Veteran’s Commemorative Banner to fly at last

The story of Veteran Gordon Cummings was first printed by Saugeen Times in 2017 but, because his Commemorative Banner will soon be hung this year for Remembrance Day 2018, we have decided to resurrect the story of this young man.

It began when the story of Veteran Gordon Cummings had long eluded war historian, William (Bill) Streeter of Southampton until last year (2017).

Gordon Cummings was born on December 13th, 1875 in Saugeen Township (Bruce County).

His parents were Patrick and Barbara and his father Patrick was the reeve of Saugeen Township in 1900 and was also the Warden of Bruce County.

The British were at war with the Boers in South Africa in 1900 and Gordon sailed to England and joined Kitcheners’ Horse that August and soon found himself in South Africa fighting in the war.


The Boers were comprised of the combined forces of the South African Republic and the Republic of the Orange Free State.

After the British invaded Pretoria in June 1900, the Boer troops commenced guerrilla warfare throughout the region that continued until war ended in 1902. The Western Transvaal area was suited for this type of warfare and the Boers led by General Koos de la Rey were often successful.

Nootigedacht is included in a long list of battles that the Boers had success in. It was here that the British camped at a farm that was owned by a British family. They were led by General-Major R. A. P. Clement with 1,500 men, nine canons and more than 100 wagons of supplies.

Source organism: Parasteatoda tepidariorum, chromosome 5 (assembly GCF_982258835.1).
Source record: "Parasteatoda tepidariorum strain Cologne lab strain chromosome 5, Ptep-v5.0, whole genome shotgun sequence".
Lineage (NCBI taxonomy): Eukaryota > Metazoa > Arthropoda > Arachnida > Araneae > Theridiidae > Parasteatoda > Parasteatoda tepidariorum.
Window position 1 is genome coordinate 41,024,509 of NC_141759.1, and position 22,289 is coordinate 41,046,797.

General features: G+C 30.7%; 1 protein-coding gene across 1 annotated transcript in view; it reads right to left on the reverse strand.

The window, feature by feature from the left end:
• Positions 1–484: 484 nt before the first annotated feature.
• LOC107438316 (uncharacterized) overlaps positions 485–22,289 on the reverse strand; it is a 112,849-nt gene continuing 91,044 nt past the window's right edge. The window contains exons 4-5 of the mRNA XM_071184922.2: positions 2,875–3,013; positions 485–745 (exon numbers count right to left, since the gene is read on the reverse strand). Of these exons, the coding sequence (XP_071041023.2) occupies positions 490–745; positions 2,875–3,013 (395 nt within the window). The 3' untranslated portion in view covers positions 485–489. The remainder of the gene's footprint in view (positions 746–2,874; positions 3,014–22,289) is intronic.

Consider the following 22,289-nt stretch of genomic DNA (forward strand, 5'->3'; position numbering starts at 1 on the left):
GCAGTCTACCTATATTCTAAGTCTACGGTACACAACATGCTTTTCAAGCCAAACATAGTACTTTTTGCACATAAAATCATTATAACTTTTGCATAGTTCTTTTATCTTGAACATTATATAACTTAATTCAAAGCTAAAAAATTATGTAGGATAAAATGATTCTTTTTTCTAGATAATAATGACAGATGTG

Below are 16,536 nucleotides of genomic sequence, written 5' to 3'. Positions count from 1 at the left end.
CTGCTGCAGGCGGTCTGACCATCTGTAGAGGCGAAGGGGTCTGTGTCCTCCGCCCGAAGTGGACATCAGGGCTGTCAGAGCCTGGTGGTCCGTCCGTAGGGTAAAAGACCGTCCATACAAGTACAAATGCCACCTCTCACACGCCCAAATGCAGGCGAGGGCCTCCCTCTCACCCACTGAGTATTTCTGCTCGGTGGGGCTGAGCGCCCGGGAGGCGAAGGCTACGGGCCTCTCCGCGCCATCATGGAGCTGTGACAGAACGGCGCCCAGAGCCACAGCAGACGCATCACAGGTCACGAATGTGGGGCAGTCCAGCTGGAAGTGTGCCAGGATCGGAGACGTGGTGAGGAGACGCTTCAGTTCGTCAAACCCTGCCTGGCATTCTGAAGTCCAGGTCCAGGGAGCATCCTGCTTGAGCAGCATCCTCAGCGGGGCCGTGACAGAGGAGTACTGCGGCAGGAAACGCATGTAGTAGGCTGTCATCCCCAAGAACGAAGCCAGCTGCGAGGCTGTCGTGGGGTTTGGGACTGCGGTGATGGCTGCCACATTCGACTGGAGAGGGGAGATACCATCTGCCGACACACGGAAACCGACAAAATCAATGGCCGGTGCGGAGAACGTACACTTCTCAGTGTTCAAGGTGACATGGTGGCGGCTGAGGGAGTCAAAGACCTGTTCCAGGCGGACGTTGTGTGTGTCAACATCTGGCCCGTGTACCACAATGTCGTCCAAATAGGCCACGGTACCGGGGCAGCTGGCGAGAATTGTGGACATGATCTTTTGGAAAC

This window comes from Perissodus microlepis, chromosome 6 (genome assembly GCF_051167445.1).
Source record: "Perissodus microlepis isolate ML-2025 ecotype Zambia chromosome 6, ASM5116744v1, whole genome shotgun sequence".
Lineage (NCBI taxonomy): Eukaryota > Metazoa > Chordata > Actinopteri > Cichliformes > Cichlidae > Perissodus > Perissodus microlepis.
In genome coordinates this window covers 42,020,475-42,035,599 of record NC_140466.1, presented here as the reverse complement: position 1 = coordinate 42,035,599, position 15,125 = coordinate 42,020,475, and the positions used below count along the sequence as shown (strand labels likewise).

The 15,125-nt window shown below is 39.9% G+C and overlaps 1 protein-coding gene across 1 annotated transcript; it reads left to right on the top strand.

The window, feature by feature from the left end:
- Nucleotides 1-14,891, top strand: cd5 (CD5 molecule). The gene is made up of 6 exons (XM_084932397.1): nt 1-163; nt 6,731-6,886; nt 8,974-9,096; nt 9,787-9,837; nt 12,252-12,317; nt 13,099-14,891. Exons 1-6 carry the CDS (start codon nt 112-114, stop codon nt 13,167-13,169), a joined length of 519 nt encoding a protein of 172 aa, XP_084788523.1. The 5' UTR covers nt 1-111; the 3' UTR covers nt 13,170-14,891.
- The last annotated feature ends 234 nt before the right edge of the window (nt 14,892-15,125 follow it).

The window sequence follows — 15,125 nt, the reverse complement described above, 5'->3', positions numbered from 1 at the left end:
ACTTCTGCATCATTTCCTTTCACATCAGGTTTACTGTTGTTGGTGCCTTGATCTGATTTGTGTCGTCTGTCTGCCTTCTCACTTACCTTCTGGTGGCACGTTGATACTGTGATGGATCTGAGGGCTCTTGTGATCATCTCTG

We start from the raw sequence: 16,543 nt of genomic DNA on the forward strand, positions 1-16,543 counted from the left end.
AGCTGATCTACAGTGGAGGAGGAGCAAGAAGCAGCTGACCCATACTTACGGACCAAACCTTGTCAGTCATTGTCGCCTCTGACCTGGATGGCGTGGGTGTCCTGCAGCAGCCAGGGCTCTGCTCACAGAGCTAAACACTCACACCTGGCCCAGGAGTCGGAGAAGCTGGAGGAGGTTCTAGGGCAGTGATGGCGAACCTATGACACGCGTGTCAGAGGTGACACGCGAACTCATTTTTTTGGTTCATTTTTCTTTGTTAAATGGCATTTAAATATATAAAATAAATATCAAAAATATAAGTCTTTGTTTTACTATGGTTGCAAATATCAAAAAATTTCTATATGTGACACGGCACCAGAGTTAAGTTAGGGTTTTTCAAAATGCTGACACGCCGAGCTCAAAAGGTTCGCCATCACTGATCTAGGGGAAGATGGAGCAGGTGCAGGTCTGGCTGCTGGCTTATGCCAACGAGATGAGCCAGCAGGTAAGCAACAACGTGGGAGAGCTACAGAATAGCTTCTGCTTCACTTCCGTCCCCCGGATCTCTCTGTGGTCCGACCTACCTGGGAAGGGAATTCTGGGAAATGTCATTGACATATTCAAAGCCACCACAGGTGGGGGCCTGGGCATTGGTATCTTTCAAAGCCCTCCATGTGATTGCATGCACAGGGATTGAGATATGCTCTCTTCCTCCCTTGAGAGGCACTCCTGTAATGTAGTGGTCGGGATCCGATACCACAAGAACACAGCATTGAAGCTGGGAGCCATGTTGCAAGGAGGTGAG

The farm was at the base of a mountain in a gorge and the British had 150 men at the top, on watch, overlooking the camp and the surrounding area.

The Boers, under de la Rey, were joined by a group led by Christiaan Beyers which gave them a larger force totaling 2,100 compared to  the 1,500 British under Clement.

In the dark of night, Boer commandos climbed the mountain and attacked the British outlooks. This is historically analyzed as one of the most able and courageous attempts in the war.

The success of the commandos led to the British in the gorge below being exposed to fire from above and they were trapped, unable to exit the gorge due to being outnumbered by the Boers.


Gordon Cummings died attempting to provide the outlooks on the mountain with additional ammunition from the base camp.

General Major Clement, in fear of having his group annihilated trapped in the gorge, led his troops on horseback through the Boer guerrillas, attempting to escape. The result was the largest loss of British lives in the Boer War.

Rather than pursue Clement and his troops, the Boers instead looted the massive supply train which gave them much needed supplies and ammunition.

In the battle, the British lost 650 men, either killed, wounded of captured out of a total of 1,500. The Boers lost only 30 men.

The battle was fought on December 13th, 1900 … it was Gordon Cummings 25th birthday.